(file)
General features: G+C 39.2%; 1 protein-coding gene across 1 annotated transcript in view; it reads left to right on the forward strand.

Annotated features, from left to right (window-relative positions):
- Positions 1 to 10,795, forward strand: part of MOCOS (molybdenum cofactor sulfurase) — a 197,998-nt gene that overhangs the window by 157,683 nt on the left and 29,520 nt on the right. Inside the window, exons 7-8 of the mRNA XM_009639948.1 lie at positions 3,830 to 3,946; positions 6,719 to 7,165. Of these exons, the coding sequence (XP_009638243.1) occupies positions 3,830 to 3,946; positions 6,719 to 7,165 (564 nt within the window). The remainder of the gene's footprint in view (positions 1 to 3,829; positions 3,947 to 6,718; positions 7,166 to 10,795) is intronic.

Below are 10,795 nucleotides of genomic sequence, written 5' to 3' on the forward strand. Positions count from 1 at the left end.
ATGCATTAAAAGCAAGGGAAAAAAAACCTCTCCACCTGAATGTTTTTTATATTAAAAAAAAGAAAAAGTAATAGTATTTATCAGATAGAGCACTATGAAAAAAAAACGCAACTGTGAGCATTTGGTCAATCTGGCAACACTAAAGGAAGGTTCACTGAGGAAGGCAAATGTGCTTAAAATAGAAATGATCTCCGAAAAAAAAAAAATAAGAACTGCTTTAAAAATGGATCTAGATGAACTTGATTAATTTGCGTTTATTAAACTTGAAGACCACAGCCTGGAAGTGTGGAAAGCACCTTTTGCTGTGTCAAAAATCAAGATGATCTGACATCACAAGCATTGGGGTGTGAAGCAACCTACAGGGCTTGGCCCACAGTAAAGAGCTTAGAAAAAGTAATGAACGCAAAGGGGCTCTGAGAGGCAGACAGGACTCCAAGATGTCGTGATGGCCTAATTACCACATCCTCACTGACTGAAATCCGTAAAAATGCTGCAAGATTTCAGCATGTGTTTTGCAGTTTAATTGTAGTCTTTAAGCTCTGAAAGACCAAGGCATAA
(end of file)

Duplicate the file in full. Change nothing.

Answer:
General features: G+C 39.2%; 1 protein-coding gene across 1 annotated transcript in view; it reads left to right on the forward strand.

Annotated features, from left to right (window-relative positions):
- Positions 1 to 10,795, forward strand: part of MOCOS (molybdenum cofactor sulfurase) — a 197,998-nt gene that overhangs the window by 157,683 nt on the left and 29,520 nt on the right. Inside the window, exons 7-8 of the mRNA XM_009639948.1 lie at positions 3,830 to 3,946; positions 6,719 to 7,165. Of these exons, the coding sequence (XP_009638243.1) occupies positions 3,830 to 3,946; positions 6,719 to 7,165 (564 nt within the window). The remainder of the gene's footprint in view (positions 1 to 3,829; positions 3,947 to 6,718; positions 7,166 to 10,795) is intronic.

Below are 10,795 nucleotides of genomic sequence, written 5' to 3' on the forward strand. Positions count from 1 at the left end.
ATGCATTAAAAGCAAGGGAAAAAAAACCTCTCCACCTGAATGTTTTTTATATTAAAAAAAAGAAAAAGTAATAGTATTTATCAGATAGAGCACTATGAAAAAAAAACGCAACTGTGAGCATTTGGTCAATCTGGCAACACTAAAGGAAGGTTCACTGAGGAAGGCAAATGTGCTTAAAATAGAAATGATCTCCGAAAAAAAAAAAATAAGAACTGCTTTAAAAATGGATCTAGATGAACTTGATTAATTTGCGTTTATTAAACTTGAAGACCACAGCCTGGAAGTGTGGAAAGCACCTTTTGCTGTGTCAAAAATCAAGATGATCTGACATCACAAGCATTGGGGTGTGAAGCAACCTACAGGGCTTGGCCCACAGTAAAGAGCTTAGAAAAAGTAATGAACGCAAAGGGGCTCTGAGAGGCAGACAGGACTCCAAGATGTCGTGATGGCCTAATTACCACATCCTCACTGACTGAAATCCGTAAAAATGCTGCAAGATTTCAGCATGTGTTTTGCAGTTTAATTGTAGTCTTTAAGCTCTGAAAGACCAAGGCATAA